What do you risk when at the very outset, you abandon thought and proceed as though seeking your way in the darkness?

The simple and simplistic answer--for they are the same--is fresh discovery. A more sophisticated answer is an accidental insight or implication that supplies new dimension to the work at hand.

Both these qualities relating to discovery and potential art via accident may as well appear as the result of thought and, indeed, careful planning--but as well, they may not. Both qualities do not put in guaranteed appearances when you abandon thought before plunging into a work, leaving you with the quandary of what to do as (1) the beginning, and (2) any moment of having found a narrative wall you cannot scale or otherwise avoid smirks at you while waiting for your decision.

You move forth in as close a relationship with one of your characters as you possibly can, reaching toward one of that character's goals, feeling as much as possible that character's emotions and needs. This empathy forces you toward visualizing a specific scene where the goal is alive and radiating within the character. Now an obstacle, reversal, or distraction--all three, if possible. Whatever comes first.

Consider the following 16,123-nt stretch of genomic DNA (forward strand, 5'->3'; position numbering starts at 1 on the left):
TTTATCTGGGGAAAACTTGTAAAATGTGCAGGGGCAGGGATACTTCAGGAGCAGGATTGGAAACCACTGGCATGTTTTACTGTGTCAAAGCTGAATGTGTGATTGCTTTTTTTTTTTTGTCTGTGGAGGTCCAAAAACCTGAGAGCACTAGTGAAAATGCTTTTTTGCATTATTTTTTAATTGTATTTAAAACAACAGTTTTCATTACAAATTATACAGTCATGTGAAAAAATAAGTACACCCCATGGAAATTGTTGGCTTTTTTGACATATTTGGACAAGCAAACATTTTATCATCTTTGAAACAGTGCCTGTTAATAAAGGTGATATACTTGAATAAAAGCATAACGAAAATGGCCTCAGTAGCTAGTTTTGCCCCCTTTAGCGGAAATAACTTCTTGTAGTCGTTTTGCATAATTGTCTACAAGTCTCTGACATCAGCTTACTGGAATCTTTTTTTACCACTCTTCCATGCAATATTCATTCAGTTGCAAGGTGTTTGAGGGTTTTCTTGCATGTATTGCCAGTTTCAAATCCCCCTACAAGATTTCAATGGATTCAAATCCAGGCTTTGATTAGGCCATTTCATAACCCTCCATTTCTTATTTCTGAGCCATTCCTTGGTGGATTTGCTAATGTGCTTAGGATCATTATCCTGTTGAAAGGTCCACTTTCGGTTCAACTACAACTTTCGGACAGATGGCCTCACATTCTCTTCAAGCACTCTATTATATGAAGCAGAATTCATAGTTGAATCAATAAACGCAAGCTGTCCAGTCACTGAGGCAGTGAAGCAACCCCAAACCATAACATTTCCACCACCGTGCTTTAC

Time later, after it has been written, to approach the ways of making it seem plausible.

1 comment:

Querulous Squirrel said...

This thing about muscle memory is very true. My writing has improved since I started blogging a story a day. But, on the other hand, when I write a really good story, I find I am tempted to skip a few days, to leave it there for all to admire, because I know the next few will likely be dregs. I have no control over when the good ones will arrive, and all of my writing is done in "public" on my blog. I know I have to stop this, as the daily writing is for me and for my writing and the admiration thing is totally bogus. So I'm due to write a story but the other thing is the more days I go without writing a story the weaker my muscle memory gets and harder it is to get started. It's easier when it's just a ritual that I do the first thing every day.